I think that's a great idea that more people need to know about. I'm consistently horrified by the guys in the Utility Forum who use plywood for floors, as if weight doesn't matter. Sorry for the thread drift, but I'm delighted to hear of someone thinking outside the box!
    Chaad--'95 DeKerf Team SL, '02 Lemond Buenos Aires, '05 Novara Buzz, '73 Schwinn Collegiate, '06 Mountain Cycle Rumble, '09 Dahon Mariner D7, '12 Mercier Nano, '12 Breezer Venturi

  8. #8
    Senior Member
    Join Date
    Apr 2011
    Posts
    209
    Mentioned
    0 Post(s)
    Tagged
    0 Thread(s)
    +1 You can use aluminum, or a stronger rigid plastic. You want to distribute the stress of the attachment across as much of the coroplast as possible.

  9. #9
    Senior Member
    Join Date
    Oct 2007
    Location
    Washington, DC
    My Bikes
    CAAD10 5, Trek 1000 Alpha Series
    Posts
    454
    Mentioned
    0 Post(s)
    Tagged
    0 Thread(s)
    Well after some reinforcement I decided to put one on the rack and see how much it could hold. I put 26 lbs of freeweights in it and let it sit for an hour and a half and so far so good! Obviously riding aroudn with it will be different but I'm certainly not planning on putting that much weight in each pannier. Thanks for all the suggestions!


    photo(1).jpg

  10. #10
    Bicycle Lifestyle AsanaCycles's Avatar
    Join Date
    Jan 2008
    Location
    Pacific Grove, Ca
    My Bikes
    Neil Pryde Diablo, VeloVie Vitesse400, Hunter29er, Surly Big Dummy
    Posts
    1,737
    Mentioned
    0 Post(s)
    Tagged
    0 Thread(s)
    here is something interesting.
    http://thelazyrando.wordpress.com/2011/05/16/

    coroplast is amazingly versatile
    I used to use it for R/C airplanes. here's some info: http://www.mugi.co.uk/tutorials_evostik.php

    and of course coroplast is available in a variety of sizes: http://www.coroplast.com/catalog/coroplast/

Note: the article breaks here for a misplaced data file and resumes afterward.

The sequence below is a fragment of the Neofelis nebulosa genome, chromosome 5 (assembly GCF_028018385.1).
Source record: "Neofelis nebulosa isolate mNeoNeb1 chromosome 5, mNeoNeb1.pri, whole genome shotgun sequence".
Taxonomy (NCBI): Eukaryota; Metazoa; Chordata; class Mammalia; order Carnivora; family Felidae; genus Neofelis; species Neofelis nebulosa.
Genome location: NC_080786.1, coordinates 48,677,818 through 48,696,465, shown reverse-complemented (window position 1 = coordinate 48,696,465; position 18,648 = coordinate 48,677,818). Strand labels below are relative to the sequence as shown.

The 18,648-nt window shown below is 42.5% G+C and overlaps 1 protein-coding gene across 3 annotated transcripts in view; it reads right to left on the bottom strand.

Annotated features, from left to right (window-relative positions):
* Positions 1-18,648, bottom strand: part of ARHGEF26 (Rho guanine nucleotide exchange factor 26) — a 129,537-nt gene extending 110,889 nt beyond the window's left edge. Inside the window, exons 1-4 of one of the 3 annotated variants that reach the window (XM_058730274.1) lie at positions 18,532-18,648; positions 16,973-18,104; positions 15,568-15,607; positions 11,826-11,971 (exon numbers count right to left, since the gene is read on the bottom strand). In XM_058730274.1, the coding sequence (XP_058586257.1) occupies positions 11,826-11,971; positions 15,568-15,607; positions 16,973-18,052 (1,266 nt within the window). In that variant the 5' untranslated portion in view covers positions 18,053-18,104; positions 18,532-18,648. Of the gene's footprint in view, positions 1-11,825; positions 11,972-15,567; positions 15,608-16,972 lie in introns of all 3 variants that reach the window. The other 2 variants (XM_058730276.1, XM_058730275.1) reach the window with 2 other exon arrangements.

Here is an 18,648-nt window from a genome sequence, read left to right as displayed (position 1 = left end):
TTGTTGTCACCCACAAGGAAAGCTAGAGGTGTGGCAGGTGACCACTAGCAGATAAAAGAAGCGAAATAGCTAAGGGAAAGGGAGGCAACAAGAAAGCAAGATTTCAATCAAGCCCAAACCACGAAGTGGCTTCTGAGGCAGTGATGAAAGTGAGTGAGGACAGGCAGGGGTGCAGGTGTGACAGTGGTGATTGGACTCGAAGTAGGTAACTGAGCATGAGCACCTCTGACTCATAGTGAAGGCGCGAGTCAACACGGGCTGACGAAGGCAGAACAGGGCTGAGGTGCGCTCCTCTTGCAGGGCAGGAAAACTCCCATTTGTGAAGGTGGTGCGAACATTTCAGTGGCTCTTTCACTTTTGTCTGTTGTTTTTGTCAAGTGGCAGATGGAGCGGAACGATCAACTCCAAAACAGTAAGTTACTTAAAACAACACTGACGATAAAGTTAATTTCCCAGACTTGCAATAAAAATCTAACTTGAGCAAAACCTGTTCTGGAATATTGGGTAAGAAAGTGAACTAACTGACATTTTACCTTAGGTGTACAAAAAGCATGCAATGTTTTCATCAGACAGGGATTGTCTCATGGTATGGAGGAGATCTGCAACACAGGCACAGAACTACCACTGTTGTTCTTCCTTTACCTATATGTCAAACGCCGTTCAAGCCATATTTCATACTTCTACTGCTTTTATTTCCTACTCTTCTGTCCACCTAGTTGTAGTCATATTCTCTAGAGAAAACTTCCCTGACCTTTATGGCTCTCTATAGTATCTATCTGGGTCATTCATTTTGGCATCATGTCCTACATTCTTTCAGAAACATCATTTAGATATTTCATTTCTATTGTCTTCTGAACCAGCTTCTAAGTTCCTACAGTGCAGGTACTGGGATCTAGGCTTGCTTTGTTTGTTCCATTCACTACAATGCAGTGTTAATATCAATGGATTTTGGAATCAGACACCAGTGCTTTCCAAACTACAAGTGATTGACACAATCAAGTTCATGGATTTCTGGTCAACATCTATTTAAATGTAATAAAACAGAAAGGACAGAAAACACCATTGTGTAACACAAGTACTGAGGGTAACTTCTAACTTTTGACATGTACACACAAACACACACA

11. #11
    Beast Rider BeastRider's Avatar
    Join Date
    Oct 2011
    Location
    Newport News, Virginia
    My Bikes
    Trek Transport
    Posts
    274
    Mentioned
    0 Post(s)
    Tagged
    0 Thread(s)
    Quote Originally Posted by chaadster View Post
    I think that's a great idea that more people need to know about. I'm consistently horrified by the guys in the Utility Forum who use plywood for floors, as if weight doesn't matter. Sorry for the thread drift, but I'm delighted to hear of someone thinking outside the box!
    I agree. I have used coroplast for a few things on ""THE BEAST"" as well. Also, just for looks mind you, I found some wood look paneling that worked out much better for flooring on my front and rear racks. I never considered using plywood as I knew that would add far too much weight.

    Coroplast can be good for some applications but I am not too sure about using it for anything with any serious weight......

  12. #12
    Senior Member
    Join Date
    Feb 2001
    Location
    England
    Posts
    12,073
    Mentioned
    2 Post(s)
    Tagged
    0 Thread(s)
    Carradice canvas panniers use a coroplast back and base. The mounting system is an extruded aluminium rail, rivetted in 3 points to the coroplast (through the canvas). Rixen and Kaul hooks are slotted and positioned on the rail.
    The single thickness coroplast supports all the weight and provides all the support for the rivets. The canvas provides external abrasion resistance and stops stuff falling out.
    My 1995 vintage Super-C panniers are still in good shape and the coroplast has a decade or 2 of life remaining. They are the std model for heavy duty touring.
    Using wood or aluminium panels for bike luggage instead of coroplast adds nothing to the strength or durability, only to the weight.

Posting Permissions

  • You may not post new threads
  • You may not post replies
  • You may not post attachments
  • You may not edit your posts
  •